Nylon and PET make about the same quality carpet fiber. And though recycled Nylon 6 (and 6,6) make profitable engineered resins, recycled PET (rPET) does not. Regarding rPET, CARE says “There is no readily established high value market for rPET in the normal ‘plastics world,” continuing with “PET’s next life is usually limited to carpet fiber pads or felts.”
LA Fiber Co., a CARE member, does downcycle the rPET carpet into cushioning (curiously similar to the way recycled tires become asphalt) but no one can recycle that cushioning further, so once it’s retired it too goes to landfill.
Greitzer explains (echoing CARE): “People see you can buy polyester carpet for $20/sqyd and you can buy nylon carpet for $40/sqyd. The consumers choose to buy the polyester because it’s cheaper. It looks as good. It performs almost as good. So as consumers we are creating a problem out there. I can make carpet cushion out of it, but no one else in the world has any market for it.”
An unruly PET in the house
A lot of the PET used in carpets comes from used plastic bottles. These bottles can be reformed into carpet, but recycling the PET from carpets is another story. As of 2012, only the purest PET could be recycled in a closed-loop (though this is slowly changing, and here’s a recent exception.)
It seems that plastic-bottle makers don’t want rPET for a couple of reasons. First, the mixed-color batches result in a translucent grayish color, instead of an appealing clear. Second, the PET polymer is deteriorated by the meeting and extruding, making further recycling difficult.
This means that most of the billions of bottles that are fortunate enough to be reborn as carpet will too eventually end up in the landfill.
One way to sustainably recycle PET is to chemically recycle it down to purity. But it isn’t possible to recycle PET safely, quickly, and to high purity all at the same time and in high volume. CARE has recently (since 2014) begun an initiative to investigate PET recycling, since the market for post-consumer PET carpet has surged from 7% to 35% in the last seven years (and is continuing to grow.) Without such intervention, you can probably guess where this PET will go.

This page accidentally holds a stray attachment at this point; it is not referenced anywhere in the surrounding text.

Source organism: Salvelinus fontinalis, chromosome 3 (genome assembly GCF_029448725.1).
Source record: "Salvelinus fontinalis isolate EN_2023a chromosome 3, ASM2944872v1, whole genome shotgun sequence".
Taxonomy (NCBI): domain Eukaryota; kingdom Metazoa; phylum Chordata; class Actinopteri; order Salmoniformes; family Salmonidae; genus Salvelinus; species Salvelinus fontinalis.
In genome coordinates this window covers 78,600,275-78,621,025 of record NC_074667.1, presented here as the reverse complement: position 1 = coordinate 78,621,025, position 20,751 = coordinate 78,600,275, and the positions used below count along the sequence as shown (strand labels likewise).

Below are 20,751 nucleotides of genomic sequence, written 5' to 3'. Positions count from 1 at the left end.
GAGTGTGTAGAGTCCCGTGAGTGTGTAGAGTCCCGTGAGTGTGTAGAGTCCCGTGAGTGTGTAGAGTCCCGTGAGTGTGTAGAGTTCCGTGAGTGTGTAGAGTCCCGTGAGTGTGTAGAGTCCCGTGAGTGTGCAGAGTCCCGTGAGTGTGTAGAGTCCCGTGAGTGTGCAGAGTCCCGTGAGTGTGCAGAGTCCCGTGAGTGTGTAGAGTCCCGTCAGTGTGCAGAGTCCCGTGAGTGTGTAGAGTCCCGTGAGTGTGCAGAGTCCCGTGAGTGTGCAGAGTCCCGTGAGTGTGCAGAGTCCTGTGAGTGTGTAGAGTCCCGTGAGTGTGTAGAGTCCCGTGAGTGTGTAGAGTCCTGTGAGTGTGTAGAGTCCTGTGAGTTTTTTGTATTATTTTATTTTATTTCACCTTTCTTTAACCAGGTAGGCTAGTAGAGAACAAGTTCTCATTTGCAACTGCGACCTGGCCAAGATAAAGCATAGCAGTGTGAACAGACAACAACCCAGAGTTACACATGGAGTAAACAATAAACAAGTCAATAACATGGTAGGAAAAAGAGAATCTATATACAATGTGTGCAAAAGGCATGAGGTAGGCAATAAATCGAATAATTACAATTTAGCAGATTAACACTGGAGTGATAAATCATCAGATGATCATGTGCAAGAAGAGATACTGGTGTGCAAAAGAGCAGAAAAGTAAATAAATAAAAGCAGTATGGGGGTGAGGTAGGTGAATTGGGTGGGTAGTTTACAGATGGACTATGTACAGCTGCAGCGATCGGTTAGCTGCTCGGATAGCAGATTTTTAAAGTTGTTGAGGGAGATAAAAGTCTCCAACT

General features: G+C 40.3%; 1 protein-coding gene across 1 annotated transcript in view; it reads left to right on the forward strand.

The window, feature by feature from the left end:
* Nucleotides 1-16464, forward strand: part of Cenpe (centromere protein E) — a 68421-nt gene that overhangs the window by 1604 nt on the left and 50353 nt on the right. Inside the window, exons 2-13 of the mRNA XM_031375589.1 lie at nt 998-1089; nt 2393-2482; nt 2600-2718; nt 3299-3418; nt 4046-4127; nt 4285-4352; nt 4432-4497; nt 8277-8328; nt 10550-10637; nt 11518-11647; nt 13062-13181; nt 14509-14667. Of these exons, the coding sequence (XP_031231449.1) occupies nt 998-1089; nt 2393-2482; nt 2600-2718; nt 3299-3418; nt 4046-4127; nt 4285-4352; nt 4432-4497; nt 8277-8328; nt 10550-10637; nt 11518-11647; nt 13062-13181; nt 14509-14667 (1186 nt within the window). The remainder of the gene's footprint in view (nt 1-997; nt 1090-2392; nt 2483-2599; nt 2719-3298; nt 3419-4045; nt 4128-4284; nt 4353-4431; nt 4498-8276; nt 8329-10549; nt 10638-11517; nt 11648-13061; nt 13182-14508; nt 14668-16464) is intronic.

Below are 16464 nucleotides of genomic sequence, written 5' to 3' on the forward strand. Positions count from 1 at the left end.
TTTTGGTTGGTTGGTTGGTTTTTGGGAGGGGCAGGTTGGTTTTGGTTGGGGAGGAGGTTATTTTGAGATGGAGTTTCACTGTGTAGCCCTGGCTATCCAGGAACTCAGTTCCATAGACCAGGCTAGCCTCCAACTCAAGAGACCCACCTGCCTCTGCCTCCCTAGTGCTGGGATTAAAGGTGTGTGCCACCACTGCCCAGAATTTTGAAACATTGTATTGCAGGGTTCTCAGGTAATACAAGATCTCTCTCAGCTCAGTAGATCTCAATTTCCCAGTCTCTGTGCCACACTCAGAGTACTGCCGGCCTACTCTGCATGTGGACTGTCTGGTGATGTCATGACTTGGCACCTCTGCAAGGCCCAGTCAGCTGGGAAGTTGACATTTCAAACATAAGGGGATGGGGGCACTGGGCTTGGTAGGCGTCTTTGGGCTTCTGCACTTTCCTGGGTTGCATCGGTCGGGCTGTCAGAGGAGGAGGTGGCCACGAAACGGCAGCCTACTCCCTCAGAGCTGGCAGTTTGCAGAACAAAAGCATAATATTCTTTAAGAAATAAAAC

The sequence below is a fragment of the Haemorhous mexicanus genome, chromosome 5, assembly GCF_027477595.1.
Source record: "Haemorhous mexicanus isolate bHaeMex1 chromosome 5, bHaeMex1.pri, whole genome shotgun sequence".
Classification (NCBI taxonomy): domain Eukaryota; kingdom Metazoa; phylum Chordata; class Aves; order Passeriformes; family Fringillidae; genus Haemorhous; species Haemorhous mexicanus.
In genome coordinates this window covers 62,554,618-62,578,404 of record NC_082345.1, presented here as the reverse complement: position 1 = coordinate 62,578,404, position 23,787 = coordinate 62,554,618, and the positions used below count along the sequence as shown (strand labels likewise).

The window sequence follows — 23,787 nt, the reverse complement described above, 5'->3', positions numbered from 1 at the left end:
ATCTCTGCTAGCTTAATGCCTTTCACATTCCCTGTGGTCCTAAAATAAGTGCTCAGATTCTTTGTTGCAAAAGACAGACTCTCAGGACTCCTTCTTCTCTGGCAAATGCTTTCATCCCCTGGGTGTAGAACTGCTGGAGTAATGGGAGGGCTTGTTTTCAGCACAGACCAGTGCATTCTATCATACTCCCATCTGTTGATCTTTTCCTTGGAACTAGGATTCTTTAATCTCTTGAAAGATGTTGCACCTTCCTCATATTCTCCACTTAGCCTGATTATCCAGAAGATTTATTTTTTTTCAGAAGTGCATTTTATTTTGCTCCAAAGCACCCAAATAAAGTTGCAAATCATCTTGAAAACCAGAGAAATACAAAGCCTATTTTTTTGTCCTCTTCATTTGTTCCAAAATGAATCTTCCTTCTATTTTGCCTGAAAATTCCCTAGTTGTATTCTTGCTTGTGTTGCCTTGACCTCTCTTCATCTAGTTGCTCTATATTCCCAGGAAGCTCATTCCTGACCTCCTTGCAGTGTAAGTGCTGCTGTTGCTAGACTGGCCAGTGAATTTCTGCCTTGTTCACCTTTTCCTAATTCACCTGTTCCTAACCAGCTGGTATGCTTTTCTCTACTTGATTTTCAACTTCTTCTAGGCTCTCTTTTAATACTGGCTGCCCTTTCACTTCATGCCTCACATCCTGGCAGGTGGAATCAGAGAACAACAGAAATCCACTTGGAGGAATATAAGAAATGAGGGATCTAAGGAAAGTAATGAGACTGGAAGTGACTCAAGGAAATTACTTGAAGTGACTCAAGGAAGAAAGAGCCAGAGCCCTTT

Carpet makes up 1-2% of landfill matter by volume. Exactly how much of it is recycled every year is unclear. CARE estimates that somewhere between 5% and 35% of carpets were recycled in 2013, giving more weight to the second number. The fate of PET carpet is not clear from the report.
California AB 2398 now legislates a 10-cent fee/sqyard (as of April 2015) that carpet manufacturers have to pay in order to fund recyclers. This is a neutered form of “end-of-life management” where the manufacturer would have to pay the full cost of recycling or disposal, but it’s better than nothing. The funds help people like Greitzer, who says “it’s a business of pennies.”
As the problem of PET waste grows it’s unclear whether the carpet industry will solve it on its own. There is a chance carpet could be recycled into itself forever, and already, at least one has constructed a plant for closed-loop PET recycling. Time will tell if this can be done profitably.
An end-of-life management scheme for manufacturers would increase the number of recyclers, but given the costs, it’s unimaginable that the industry would hand itself such a hefty burden. And CARE is probably counting on the fact that it regulates itself well enough that no one will ask for more. Unfortunately they are probably right.
If the carpet industry changes any time soon, it will probably be to recover material more from the growing PET waste stream, and that will only happen if the recycling technology can catch up.
Note: This article could not have been written without the help of Ron Greitzer, president of LA Fiber Co., who generously gave us a tour of the carpet recycling plant in Vernon, CA. All photos were taken there in August 2015.